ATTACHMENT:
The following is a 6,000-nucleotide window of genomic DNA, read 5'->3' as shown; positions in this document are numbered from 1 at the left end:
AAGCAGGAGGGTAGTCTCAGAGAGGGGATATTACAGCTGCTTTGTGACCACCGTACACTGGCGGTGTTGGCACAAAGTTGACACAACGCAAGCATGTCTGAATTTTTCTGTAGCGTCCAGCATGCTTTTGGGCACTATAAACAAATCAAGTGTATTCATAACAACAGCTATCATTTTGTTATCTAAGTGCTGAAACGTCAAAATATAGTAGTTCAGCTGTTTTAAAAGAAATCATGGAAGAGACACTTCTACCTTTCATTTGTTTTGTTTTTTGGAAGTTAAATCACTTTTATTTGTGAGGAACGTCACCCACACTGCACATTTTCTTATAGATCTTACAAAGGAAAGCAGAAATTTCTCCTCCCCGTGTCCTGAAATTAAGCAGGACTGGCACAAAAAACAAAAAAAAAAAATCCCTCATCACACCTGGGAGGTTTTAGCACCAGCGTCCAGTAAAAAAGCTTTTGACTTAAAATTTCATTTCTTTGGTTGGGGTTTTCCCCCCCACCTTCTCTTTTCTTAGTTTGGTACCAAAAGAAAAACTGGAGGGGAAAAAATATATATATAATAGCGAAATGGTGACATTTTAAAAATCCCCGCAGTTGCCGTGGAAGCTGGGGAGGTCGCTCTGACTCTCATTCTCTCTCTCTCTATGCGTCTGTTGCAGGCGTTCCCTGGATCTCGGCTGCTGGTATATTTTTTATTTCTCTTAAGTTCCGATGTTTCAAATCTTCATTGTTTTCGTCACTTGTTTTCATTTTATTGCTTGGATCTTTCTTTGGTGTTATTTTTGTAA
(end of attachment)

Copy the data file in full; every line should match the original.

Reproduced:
The following is a 6,000-nucleotide window of genomic DNA, read 5'->3' as shown; positions in this document are numbered from 1 at the left end:
AAGCAGGAGGGTAGTCTCAGAGAGGGGATATTACAGCTGCTTTGTGACCACCGTACACTGGCGGTGTTGGCACAAAGTTGACACAACGCAAGCATGTCTGAATTTTTCTGTAGCGTCCAGCATGCTTTTGGGCACTATAAACAAATCAAGTGTATTCATAACAACAGCTATCATTTTGTTATCTAAGTGCTGAAACGTCAAAATATAGTAGTTCAGCTGTTTTAAAAGAAATCATGGAAGAGACACTTCTACCTTTCATTTGTTTTGTTTTTTGGAAGTTAAATCACTTTTATTTGTGAGGAACGTCACCCACACTGCACATTTTCTTATAGATCTTACAAAGGAAAGCAGAAATTTCTCCTCCCCGTGTCCTGAAATTAAGCAGGACTGGCACAAAAAACAAAAAAAAAAAATCCCTCATCACACCTGGGAGGTTTTAGCACCAGCGTCCAGTAAAAAAGCTTTTGACTTAAAATTTCATTTCTTTGGTTGGGGTTTTCCCCCCCACCTTCTCTTTTCTTAGTTTGGTACCAAAAGAAAAACTGGAGGGGAAAAAATATATATATAATAGCGAAATGGTGACATTTTAAAAATCCCCGCAGTTGCCGTGGAAGCTGGGGAGGTCGCTCTGACTCTCATTCTCTCTCTCTCTATGCGTCTGTTGCAGGCGTTCCCTGGATCTCGGCTGCTGGTATATTTTTTATTTCTCTTAAGTTCCGATGTTTCAAATCTTCATTGTTTTCGTCACTTGTTTTCATTTTATTGCTTGGATCTTTCTTTGGTGTTATTTTTGTAA